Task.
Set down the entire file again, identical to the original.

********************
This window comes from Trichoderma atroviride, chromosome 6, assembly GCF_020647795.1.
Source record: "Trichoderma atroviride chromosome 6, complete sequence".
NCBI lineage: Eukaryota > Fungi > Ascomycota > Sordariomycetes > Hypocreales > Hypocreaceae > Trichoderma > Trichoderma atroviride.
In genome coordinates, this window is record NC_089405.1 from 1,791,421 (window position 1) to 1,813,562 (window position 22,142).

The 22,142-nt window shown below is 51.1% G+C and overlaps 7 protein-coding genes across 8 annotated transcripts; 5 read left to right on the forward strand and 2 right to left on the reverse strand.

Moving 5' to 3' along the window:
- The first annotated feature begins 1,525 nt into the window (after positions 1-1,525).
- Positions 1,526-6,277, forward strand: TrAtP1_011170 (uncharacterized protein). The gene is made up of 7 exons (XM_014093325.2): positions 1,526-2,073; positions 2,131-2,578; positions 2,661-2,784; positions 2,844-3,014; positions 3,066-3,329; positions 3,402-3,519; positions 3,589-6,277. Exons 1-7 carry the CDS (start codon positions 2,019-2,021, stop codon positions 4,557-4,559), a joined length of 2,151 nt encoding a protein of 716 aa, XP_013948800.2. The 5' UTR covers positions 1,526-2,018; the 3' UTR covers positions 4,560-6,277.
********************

This window comes from Trichoderma atroviride, chromosome 6, assembly GCF_020647795.1.
Source record: "Trichoderma atroviride chromosome 6, complete sequence".
NCBI lineage: Eukaryota > Fungi > Ascomycota > Sordariomycetes > Hypocreales > Hypocreaceae > Trichoderma > Trichoderma atroviride.
In genome coordinates, this window is record NC_089405.1 from 1,791,421 (window position 1) to 1,813,562 (window position 22,142).

The 22,142-nt window shown below is 51.1% G+C and overlaps 7 protein-coding genes across 8 annotated transcripts; 5 read left to right on the forward strand and 2 right to left on the reverse strand.

Moving 5' to 3' along the window:
- The first annotated feature begins 1,525 nt into the window (after positions 1-1,525).
- Positions 1,526-6,277, forward strand: TrAtP1_011170 (uncharacterized protein). The gene is made up of 7 exons (XM_014093325.2): positions 1,526-2,073; positions 2,131-2,578; positions 2,661-2,784; positions 2,844-3,014; positions 3,066-3,329; positions 3,402-3,519; positions 3,589-6,277. Exons 1-7 carry the CDS (start codon positions 2,019-2,021, stop codon positions 4,557-4,559), a joined length of 2,151 nt encoding a protein of 716 aa, XP_013948800.2. The 5' UTR covers positions 1,526-2,018; the 3' UTR covers positions 4,560-6,277.